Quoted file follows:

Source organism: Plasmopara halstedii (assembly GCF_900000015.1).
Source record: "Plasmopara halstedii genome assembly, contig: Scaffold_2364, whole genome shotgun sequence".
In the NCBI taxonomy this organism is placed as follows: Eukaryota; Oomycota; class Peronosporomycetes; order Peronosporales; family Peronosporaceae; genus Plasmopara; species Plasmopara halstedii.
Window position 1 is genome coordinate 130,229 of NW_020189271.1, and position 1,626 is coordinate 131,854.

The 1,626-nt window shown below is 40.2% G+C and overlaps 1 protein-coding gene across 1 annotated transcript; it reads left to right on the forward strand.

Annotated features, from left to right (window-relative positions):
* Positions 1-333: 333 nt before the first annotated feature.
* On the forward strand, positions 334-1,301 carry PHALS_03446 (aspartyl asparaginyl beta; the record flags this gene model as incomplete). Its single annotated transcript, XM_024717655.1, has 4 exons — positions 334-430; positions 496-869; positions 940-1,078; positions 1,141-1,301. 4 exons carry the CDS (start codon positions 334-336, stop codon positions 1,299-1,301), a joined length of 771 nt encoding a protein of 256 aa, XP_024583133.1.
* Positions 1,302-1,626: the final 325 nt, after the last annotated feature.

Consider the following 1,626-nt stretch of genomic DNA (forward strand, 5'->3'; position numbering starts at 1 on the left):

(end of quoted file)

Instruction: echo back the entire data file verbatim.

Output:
Source organism: Plasmopara halstedii (assembly GCF_900000015.1).
Source record: "Plasmopara halstedii genome assembly, contig: Scaffold_2364, whole genome shotgun sequence".
In the NCBI taxonomy this organism is placed as follows: Eukaryota; Oomycota; class Peronosporomycetes; order Peronosporales; family Peronosporaceae; genus Plasmopara; species Plasmopara halstedii.
Window position 1 is genome coordinate 130,229 of NW_020189271.1, and position 1,626 is coordinate 131,854.

The 1,626-nt window shown below is 40.2% G+C and overlaps 1 protein-coding gene across 1 annotated transcript; it reads left to right on the forward strand.

Annotated features, from left to right (window-relative positions):
* Positions 1-333: 333 nt before the first annotated feature.
* On the forward strand, positions 334-1,301 carry PHALS_03446 (aspartyl asparaginyl beta; the record flags this gene model as incomplete). Its single annotated transcript, XM_024717655.1, has 4 exons — positions 334-430; positions 496-869; positions 940-1,078; positions 1,141-1,301. 4 exons carry the CDS (start codon positions 334-336, stop codon positions 1,299-1,301), a joined length of 771 nt encoding a protein of 256 aa, XP_024583133.1.
* Positions 1,302-1,626: the final 325 nt, after the last annotated feature.

Consider the following 1,626-nt stretch of genomic DNA (forward strand, 5'->3'; position numbering starts at 1 on the left):